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Will the Consolidation in the BI Tools World Hurt or Help the Rank-and-File BI User?
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Will the Consolidation in the BI Tools World Hurt or Help the Rank-and-File BI User?

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This week's BI question comes from David Linthicum, who asks how consolidation in the BI tools world will affect users. What do you think?

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  • Consolidation with Software Product Companies in general sets back innovation and meeting real users' needs. Now consolidation in BI tools companies will make sure that emerging needs of BI users like real-time BI, user-directed BI collection, ad-hoc analysis and mining applications will all have large company speeds - crawling to zero mph!

  • In the near-term, BI vendor consolidation has a stifling effect on innovation - at least the innovation that comes from those vendors that have consolidated. This is because of the relatively lengthy period of product roadmap rationalization that is necessary to make the combined companies products work together. The result is not new innovation, but "sideways" work that is necessary but not advancing.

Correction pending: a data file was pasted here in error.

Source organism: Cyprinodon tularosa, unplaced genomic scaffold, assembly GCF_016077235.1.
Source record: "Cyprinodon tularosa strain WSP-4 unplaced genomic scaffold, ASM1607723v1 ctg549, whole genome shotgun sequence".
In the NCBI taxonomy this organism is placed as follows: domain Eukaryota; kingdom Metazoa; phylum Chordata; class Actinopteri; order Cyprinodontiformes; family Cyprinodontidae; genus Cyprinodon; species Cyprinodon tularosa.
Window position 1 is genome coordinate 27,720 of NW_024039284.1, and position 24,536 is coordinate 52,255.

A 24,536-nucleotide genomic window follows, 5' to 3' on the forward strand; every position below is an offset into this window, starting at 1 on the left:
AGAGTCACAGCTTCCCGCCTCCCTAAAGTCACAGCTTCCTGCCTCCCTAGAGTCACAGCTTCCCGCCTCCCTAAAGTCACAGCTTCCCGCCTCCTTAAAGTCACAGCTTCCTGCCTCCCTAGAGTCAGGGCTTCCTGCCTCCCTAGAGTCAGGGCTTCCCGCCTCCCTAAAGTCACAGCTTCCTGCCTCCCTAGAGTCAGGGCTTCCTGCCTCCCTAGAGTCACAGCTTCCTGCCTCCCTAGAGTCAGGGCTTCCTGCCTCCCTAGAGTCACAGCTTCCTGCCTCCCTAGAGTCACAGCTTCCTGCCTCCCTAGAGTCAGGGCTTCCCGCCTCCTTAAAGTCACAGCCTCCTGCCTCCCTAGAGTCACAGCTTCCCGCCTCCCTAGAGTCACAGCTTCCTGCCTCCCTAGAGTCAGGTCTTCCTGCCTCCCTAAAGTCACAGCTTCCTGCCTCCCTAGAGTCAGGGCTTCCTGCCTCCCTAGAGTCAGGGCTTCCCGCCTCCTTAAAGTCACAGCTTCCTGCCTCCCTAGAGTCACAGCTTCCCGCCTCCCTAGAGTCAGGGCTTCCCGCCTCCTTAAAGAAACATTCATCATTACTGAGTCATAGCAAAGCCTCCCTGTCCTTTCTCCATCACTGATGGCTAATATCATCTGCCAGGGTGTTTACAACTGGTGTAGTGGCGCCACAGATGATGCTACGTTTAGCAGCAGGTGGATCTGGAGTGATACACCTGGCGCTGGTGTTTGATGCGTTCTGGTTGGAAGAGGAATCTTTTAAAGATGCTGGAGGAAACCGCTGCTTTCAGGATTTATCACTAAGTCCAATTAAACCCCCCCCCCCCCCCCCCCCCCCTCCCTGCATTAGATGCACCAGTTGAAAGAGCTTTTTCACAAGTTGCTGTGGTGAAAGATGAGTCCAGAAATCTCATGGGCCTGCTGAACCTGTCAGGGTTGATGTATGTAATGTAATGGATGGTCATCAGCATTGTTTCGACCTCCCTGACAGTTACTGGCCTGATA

In the longer-term, BI vendor consolidation benefits innovation by encouraging other vendors (including new entrants) to find new ways to solve new BI problems using new technologies and techniques. Just a few examples that are currently prominent: in-memory analysis that reduces the need for costly OLAP cubes, columnar data storage engines that both improve the performance and dramatically reduce the cost of storing and analyzing very large amounts of data, search-oriented BI techniques that enable end-users to begin their reporting and analysis journey from a common, comfortable location (search interface). The most innovative work around these technologies and techniques did not start with and is not being advanced by the mega-vendors that have been consolidated.

    Like any organic process, innovation flows and continues. It just does so from a new venue. I believe this process should encourage all BI users to now look for new, nimbler, more modern BI tools where innovation is alive and well.

  • I am in agreement with Brian's comments - especially regarding the longer-term benefits of consolidation and the ability for newer entrants and smaller players to fill the gaps that may exist because of consolidated offerings. One of the things that consolidating enables - whether purposely or as a by-product - is the ability to see gaps regarding unique business applications or customized offerings that consolidation may overlook. Hopefully, as consolidations continue, general innovation will also continue to complement solution offerings in the industry, enabling organizations to take advantage of both approaches or options.

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